Sæmi: No, but it would be kind of cool as well. Probably not to live there, but in a purely theoretical sense.

Bergur: The Skynet future!

Sæmi: On the Kardashev Scale, we are a Type-Zero civilization. A Type-One civilization is called a planetary civilization that can store and use all the energy available on its planet. A Type-Two is a stellar civilization that can control energy on the scale of its planetary systems. And it just goes further and further. It’s fascinating to theorize about what this would look like on Earth. We’ve never seen any of these types of civilizations though so it’s compelling to speculate on whether civilizations can ever reach these sizes before crumbling in on themselves. I don’t know.

Bergur: I think there will always be this forward momentum driven by our amazing ability to adapt. Take Covid as an example, while clearly not on the scale that we’re discussing, you see organizations adapt at lightning speed. Within a matter of hours, my kids’ schools switched to online teaching. It’s even true of the workplaces we see as the most inflexible – the Icelandic DMV actually went digital overnight. If they can do it, anyone can.

Alex: I never thought I’d be drawing inspiration from the Icelandic DMV.

Bergur: Then take another example. We’re in earthquake season now in Iceland, we’ve been having regular, massive quakes. There’s a tiny town at the edge of the earthquake zone and they haven’t even evacuated. Sure, they’re getting a little tired of their kitchens toppling over and stuff falling from the walls, but they just keep on living and adapting to their new circumstances. It’s this propensity to adaptation that gives me hope, really; no matter how much we push forward, I don’t think that will ever disappear. It’s like we talked about previously, humans have basic needs and longings – for care, for love, for sex. Much like our supposed vices of gluttony, greed, and envy; no matter how much we push forward technologically, these things will never become obsolete.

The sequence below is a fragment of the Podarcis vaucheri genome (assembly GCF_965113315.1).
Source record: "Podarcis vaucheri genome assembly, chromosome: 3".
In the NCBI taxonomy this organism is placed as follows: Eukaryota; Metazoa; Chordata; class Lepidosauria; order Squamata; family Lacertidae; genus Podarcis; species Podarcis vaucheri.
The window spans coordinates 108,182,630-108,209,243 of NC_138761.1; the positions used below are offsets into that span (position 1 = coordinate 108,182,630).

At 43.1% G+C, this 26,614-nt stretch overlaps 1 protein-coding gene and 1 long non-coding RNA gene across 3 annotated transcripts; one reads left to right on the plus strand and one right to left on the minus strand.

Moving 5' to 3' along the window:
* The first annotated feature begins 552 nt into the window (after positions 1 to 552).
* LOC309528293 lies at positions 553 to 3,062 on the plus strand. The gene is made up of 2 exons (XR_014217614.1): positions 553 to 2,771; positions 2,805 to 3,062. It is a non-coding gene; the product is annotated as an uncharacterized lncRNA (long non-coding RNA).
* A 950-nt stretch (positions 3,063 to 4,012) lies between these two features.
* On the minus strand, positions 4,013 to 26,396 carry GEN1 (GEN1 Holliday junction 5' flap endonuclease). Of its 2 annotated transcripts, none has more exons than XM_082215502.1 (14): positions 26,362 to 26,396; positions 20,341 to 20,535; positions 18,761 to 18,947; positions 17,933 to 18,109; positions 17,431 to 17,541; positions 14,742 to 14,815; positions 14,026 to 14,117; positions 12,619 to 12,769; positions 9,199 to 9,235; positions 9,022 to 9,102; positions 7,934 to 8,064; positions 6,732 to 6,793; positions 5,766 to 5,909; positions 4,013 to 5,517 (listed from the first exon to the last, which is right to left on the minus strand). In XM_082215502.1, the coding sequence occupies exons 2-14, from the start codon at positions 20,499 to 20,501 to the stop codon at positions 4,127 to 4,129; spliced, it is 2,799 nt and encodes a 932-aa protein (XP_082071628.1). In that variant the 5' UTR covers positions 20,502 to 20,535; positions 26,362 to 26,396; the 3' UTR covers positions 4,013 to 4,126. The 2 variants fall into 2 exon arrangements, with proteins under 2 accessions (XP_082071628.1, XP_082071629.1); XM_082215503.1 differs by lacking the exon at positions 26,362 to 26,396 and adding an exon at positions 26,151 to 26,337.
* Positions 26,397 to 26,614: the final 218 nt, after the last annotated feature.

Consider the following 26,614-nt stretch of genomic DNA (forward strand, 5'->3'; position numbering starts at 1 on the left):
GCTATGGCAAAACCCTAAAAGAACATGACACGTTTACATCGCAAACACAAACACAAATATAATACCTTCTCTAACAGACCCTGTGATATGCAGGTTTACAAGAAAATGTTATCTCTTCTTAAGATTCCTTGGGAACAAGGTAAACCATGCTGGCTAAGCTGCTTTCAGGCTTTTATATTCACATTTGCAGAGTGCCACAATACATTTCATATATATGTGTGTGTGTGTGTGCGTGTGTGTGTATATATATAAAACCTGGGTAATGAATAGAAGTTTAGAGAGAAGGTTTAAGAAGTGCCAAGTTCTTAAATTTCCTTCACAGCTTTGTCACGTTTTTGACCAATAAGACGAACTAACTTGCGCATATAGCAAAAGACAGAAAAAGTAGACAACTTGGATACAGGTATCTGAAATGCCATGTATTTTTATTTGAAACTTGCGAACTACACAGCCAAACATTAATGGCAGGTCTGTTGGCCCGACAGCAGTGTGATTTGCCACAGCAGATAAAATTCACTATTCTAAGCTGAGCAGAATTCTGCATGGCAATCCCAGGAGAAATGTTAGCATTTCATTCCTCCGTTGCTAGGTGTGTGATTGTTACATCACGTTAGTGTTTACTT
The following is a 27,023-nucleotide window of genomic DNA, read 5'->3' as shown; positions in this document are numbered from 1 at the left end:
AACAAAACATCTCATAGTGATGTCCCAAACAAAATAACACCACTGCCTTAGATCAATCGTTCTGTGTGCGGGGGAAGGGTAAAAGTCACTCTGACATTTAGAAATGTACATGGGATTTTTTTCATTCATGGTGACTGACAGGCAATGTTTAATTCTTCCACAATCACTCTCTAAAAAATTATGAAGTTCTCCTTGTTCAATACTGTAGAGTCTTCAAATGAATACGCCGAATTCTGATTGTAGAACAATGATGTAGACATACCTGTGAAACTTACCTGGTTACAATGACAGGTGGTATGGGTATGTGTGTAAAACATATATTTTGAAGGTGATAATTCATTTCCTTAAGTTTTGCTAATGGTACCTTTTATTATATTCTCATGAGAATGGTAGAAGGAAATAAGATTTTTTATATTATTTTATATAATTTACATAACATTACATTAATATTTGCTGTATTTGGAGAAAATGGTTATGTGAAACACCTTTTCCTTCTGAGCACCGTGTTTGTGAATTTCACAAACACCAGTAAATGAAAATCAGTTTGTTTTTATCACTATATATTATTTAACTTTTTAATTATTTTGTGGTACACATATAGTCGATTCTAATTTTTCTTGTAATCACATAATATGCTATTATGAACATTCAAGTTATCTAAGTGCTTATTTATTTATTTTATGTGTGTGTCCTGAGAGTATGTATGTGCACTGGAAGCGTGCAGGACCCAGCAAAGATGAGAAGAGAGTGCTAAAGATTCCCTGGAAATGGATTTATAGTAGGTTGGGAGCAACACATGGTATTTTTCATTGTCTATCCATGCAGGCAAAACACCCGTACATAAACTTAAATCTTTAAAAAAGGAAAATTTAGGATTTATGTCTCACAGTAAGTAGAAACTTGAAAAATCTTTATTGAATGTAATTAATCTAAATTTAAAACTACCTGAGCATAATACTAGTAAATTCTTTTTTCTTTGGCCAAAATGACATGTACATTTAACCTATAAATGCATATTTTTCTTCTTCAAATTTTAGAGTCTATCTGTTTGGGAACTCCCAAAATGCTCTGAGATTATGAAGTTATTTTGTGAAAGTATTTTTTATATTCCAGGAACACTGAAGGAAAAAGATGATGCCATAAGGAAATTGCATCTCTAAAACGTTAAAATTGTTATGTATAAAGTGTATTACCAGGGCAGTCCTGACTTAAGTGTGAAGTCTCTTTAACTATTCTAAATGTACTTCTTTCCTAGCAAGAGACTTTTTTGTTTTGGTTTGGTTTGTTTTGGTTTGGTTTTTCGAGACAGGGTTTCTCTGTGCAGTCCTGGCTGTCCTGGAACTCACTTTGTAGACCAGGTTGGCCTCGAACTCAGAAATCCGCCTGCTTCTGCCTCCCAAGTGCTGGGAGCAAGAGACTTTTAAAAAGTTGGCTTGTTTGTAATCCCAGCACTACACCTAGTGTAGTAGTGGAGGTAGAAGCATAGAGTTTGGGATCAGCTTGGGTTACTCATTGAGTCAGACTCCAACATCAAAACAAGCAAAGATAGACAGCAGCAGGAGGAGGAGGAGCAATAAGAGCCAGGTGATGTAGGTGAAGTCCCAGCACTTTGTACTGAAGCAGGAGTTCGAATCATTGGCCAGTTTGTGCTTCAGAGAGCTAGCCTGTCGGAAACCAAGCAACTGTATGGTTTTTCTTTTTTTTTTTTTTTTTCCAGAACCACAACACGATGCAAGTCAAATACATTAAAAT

Bergur: Wow, we got really philosophical really quick there.

Alex: I did promise…

Bergur: I’m just feeling sorry for the guy I have to talk to next.

We always stay up to date with CCP and we’ve amassed an impressive catalogue of interviews. To read our previous EVE Online directors’ interview on personal achievements and breaking into the games industry, click here. Alternatively, to browse all our incredible EVE interviews from the past year, click here.